Tổ Chức Dữ Liệu Trong Kỹ Thuật, Lập Kế Hoạch, và Sản Xuất: Bí Quyết Thành Công

Part Numbers. There is no topic that drives more attention when it comes to discussion about how to organize the work in product development and manufacturing. It is usually a heated discussion and opinions are ranged between using intelligent, semi-intelligent, and dumb (simple) part numbers.

Speaking to hundreds of engineers and manufacturing companies about Part Numbers, I wanted to share my thoughts about why the conversations about Part Numbers are so important and why it is hard to find a consensus about how to manage Part Numbers. I also would like to speak about why there is no simple solution (yet) to Part Numbering.

The Problem

In a nutshell, the problem can be articulated in the following way. While using dumb, not semantically rich part numbers makes total sense, we (put many manufacturing companies’ names here) believe there is still some value in using them and we would like to have “some” level semantics to identify Part Numbers.

So, here are three main reasons why engineers and many other people in manufacturing companies are literally obsessed with Part Numbers and how to use them.

There is always (!) some legacy…

There is literally a very small period of time between the moment you have “nothing” and “something” in product design, development, and manufacturing. I can even say that “ground zero” is literally not achievable. And at the moment of time, engineers start to use (and re-use) some of his stuff, Part Numbers are coming immediately into a play.

Excels (or other spreadsheets) are always the second-best software to manage product information. There are so many of them in every company and they contain different schemas to identify data. CAD models coming from different CAD systems are also using some semantically meaningful identification used for file names. If it happened to your organization to have some legacy databases or legacy systems (eg. ERP), these databases are using other notation for Part Numbers.

The moment you have some legacy, you’re already not at the place where you can choose the right solution, but you’re already in the place where you need to change what you have and this is really hard.

Engineers Love Efficiency

A typical innovative engineer is super lazy when it comes to the point of managing data. Because remember, all engineers need data, but nobody really wants to manage it. The fundamental thing that every engineer was to satisfy is his own laziness in the way data can be understood and semantically recognized. So, if the Part Number starts from “A”, it is easy to remember that it is an assembly, but if it starts from “F”, it is obviously a fastener. There are many situations in which data is disconnected from information systems and engineers like to be able to understand it without any additional tool or software system.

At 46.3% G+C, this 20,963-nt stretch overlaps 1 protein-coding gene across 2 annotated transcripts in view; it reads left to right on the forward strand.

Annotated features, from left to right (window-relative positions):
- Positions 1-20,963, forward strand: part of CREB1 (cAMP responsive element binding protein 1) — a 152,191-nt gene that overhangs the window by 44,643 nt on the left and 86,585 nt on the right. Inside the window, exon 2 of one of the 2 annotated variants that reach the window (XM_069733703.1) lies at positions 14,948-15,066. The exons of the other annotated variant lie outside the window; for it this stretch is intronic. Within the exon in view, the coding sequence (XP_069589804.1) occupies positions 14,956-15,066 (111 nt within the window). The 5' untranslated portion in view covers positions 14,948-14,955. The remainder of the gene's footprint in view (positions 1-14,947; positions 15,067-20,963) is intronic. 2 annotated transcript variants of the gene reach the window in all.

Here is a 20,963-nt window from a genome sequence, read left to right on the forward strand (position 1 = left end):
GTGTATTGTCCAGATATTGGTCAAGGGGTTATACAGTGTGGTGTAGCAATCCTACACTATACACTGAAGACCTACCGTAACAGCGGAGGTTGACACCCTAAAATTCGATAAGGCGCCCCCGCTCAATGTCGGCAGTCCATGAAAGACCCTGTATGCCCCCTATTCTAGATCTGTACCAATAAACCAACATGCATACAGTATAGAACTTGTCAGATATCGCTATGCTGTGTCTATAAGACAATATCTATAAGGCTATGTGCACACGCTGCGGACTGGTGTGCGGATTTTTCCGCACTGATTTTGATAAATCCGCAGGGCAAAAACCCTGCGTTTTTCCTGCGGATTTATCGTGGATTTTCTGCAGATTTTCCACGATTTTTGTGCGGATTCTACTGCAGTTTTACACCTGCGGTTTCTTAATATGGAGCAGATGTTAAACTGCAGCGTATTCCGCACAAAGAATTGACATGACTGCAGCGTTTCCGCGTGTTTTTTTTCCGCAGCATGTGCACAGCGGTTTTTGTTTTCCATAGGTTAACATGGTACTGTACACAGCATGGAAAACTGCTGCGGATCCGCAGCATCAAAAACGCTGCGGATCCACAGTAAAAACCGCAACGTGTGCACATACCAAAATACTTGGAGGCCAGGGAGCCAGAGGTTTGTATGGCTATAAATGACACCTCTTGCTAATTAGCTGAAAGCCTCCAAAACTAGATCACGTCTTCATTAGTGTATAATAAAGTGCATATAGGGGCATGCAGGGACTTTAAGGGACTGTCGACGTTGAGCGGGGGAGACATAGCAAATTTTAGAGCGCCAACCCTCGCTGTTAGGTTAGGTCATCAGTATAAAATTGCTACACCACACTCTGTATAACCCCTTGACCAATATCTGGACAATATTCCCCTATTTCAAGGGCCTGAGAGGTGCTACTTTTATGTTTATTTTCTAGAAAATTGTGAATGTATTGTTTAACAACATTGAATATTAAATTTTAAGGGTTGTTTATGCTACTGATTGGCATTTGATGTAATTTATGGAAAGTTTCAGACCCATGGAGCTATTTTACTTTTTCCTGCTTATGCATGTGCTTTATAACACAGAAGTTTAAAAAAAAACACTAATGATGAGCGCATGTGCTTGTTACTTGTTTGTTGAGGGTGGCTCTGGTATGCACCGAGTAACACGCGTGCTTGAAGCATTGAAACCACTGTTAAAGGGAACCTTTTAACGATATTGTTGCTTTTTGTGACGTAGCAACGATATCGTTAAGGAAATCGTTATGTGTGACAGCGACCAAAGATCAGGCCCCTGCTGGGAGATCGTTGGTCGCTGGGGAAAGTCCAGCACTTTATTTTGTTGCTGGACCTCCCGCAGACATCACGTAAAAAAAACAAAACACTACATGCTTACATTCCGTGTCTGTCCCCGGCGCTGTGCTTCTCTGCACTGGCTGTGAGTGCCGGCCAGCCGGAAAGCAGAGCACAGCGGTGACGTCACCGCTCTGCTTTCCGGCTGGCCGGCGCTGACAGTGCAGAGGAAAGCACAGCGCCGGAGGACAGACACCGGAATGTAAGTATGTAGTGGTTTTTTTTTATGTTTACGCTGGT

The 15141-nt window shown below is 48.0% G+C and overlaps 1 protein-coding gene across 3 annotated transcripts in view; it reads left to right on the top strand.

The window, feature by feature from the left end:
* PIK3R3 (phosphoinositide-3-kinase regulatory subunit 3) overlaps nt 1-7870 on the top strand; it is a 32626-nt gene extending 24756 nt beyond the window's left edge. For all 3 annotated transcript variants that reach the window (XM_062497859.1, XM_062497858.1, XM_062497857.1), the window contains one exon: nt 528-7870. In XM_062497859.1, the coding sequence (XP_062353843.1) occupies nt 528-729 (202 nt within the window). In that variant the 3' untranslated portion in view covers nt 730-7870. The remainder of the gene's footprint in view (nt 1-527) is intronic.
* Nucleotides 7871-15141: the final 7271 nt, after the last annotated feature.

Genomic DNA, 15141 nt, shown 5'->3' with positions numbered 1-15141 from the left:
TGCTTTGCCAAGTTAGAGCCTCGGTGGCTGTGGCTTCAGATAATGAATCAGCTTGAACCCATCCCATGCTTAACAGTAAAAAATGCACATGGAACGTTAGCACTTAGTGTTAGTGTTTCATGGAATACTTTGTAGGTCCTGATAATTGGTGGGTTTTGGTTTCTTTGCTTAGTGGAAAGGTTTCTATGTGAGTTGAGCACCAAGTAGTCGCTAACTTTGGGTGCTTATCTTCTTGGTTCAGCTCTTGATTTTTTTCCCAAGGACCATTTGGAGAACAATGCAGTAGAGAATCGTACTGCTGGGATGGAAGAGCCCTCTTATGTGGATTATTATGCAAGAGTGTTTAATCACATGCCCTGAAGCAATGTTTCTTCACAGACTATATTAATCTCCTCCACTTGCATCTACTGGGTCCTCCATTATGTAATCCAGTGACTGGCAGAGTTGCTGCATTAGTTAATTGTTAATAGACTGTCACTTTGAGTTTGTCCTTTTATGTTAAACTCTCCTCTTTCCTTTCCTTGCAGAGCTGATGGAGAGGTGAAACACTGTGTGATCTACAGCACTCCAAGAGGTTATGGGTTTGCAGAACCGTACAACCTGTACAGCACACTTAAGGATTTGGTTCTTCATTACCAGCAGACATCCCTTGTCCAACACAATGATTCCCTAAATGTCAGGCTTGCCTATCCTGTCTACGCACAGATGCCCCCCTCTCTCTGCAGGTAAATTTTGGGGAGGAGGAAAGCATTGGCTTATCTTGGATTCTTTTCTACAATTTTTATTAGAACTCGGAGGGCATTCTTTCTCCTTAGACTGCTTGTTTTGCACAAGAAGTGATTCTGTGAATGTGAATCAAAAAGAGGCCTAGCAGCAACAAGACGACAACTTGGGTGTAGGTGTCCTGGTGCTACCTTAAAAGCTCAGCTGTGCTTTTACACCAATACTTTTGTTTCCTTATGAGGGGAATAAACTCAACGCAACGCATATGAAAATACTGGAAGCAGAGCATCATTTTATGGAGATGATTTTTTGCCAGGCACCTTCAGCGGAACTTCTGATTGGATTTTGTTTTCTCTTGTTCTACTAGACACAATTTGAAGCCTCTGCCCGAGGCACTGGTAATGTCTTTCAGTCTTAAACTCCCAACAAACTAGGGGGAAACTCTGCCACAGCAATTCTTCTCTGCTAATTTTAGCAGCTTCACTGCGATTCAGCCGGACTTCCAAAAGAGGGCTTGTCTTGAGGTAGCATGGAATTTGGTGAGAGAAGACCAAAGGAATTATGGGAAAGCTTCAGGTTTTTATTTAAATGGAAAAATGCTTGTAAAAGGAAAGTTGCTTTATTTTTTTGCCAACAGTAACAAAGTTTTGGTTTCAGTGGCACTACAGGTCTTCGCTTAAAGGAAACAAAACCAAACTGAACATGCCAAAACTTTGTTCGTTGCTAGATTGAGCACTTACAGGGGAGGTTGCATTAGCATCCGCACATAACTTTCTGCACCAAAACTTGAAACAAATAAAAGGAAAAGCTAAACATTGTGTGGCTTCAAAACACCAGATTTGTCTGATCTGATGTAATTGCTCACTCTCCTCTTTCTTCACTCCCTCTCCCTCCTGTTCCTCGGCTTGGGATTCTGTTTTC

Multiple Systems and Absence of Trust

Let’s continue from laziness and efficiency and talk about multiple systems. The reality of every company is multiple systems- CAD, PDM, PLM, ERP, SCM… you name it. On top of this are always some Excel files (there is always someplace for Excel when one of the enterprise systems cannot do the work). With the high diversity of systems, engineers usually don’t have trust in a single system to manage parts. I always get the answer – what if the system is not available one day? How will we identify parts and what stands behind them? What if we will need to migrate data from one system to another? How will we identify the data? Another aspect is the use of the same data in multiple systems. For many engineers, a semantically rich Part Number is a bridge that in many situations “connects” disconnected systems.

Disclaimer: I am the author at PLM ECOSYSTEM, focusing on developing digital-thread platforms with capabilities across CAD, CAM, CAE, PLM, ERP, and IT systems to manage the product data lifecycle and connect various industry networks. My opinions may be biased. Articles and thoughts on PLMES represent solely the author's views and not necessarily those of the company. Reviews and mentions do not imply endorsement or recommendations for purchase.

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